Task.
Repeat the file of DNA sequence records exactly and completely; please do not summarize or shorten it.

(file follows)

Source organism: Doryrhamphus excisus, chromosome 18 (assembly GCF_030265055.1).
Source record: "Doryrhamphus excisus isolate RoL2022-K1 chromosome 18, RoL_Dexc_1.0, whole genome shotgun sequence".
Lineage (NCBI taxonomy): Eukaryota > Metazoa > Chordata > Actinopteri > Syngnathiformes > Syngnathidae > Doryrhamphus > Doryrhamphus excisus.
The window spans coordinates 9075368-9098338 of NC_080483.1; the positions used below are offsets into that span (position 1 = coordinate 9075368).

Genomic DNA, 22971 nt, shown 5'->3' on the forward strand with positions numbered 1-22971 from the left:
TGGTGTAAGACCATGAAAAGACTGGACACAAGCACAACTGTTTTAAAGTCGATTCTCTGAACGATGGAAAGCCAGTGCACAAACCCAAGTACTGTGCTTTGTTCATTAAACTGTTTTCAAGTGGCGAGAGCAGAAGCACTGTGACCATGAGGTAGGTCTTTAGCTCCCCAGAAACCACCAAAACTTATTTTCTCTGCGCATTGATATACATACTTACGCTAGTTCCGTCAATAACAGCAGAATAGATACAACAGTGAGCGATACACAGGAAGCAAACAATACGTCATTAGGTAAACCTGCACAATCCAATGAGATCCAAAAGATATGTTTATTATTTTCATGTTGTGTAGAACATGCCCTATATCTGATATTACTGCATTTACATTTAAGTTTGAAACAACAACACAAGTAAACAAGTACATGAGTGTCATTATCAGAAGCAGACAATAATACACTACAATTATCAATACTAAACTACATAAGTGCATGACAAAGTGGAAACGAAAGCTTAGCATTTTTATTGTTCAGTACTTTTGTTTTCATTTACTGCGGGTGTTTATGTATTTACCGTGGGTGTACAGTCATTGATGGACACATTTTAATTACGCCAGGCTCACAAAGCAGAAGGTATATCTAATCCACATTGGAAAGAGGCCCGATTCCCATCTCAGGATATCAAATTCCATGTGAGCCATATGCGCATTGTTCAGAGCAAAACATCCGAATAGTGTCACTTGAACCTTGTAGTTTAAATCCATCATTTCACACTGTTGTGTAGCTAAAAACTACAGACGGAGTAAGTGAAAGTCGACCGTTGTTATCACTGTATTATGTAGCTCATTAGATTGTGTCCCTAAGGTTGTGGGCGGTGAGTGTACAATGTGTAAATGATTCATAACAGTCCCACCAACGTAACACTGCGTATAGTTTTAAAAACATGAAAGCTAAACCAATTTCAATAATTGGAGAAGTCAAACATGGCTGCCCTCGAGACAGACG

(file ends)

Source organism: Doryrhamphus excisus, chromosome 18 (assembly GCF_030265055.1).
Source record: "Doryrhamphus excisus isolate RoL2022-K1 chromosome 18, RoL_Dexc_1.0, whole genome shotgun sequence".
Lineage (NCBI taxonomy): Eukaryota > Metazoa > Chordata > Actinopteri > Syngnathiformes > Syngnathidae > Doryrhamphus > Doryrhamphus excisus.
The window spans coordinates 9075368-9098338 of NC_080483.1; the positions used below are offsets into that span (position 1 = coordinate 9075368).

Genomic DNA, 22971 nt, shown 5'->3' on the forward strand with positions numbered 1-22971 from the left:
TGGTGTAAGACCATGAAAAGACTGGACACAAGCACAACTGTTTTAAAGTCGATTCTCTGAACGATGGAAAGCCAGTGCACAAACCCAAGTACTGTGCTTTGTTCATTAAACTGTTTTCAAGTGGCGAGAGCAGAAGCACTGTGACCATGAGGTAGGTCTTTAGCTCCCCAGAAACCACCAAAACTTATTTTCTCTGCGCATTGATATACATACTTACGCTAGTTCCGTCAATAACAGCAGAATAGATACAACAGTGAGCGATACACAGGAAGCAAACAATACGTCATTAGGTAAACCTGCACAATCCAATGAGATCCAAAAGATATGTTTATTATTTTCATGTTGTGTAGAACATGCCCTATATCTGATATTACTGCATTTACATTTAAGTTTGAAACAACAACACAAGTAAACAAGTACATGAGTGTCATTATCAGAAGCAGACAATAATACACTACAATTATCAATACTAAACTACATAAGTGCATGACAAAGTGGAAACGAAAGCTTAGCATTTTTATTGTTCAGTACTTTTGTTTTCATTTACTGCGGGTGTTTATGTATTTACCGTGGGTGTACAGTCATTGATGGACACATTTTAATTACGCCAGGCTCACAAAGCAGAAGGTATATCTAATCCACATTGGAAAGAGGCCCGATTCCCATCTCAGGATATCAAATTCCATGTGAGCCATATGCGCATTGTTCAGAGCAAAACATCCGAATAGTGTCACTTGAACCTTGTAGTTTAAATCCATCATTTCACACTGTTGTGTAGCTAAAAACTACAGACGGAGTAAGTGAAAGTCGACCGTTGTTATCACTGTATTATGTAGCTCATTAGATTGTGTCCCTAAGGTTGTGGGCGGTGAGTGTACAATGTGTAAATGATTCATAACAGTCCCACCAACGTAACACTGCGTATAGTTTTAAAAACATGAAAGCTAAACCAATTTCAATAATTGGAGAAGTCAAACATGGCTGCCCTCGAGACAGACG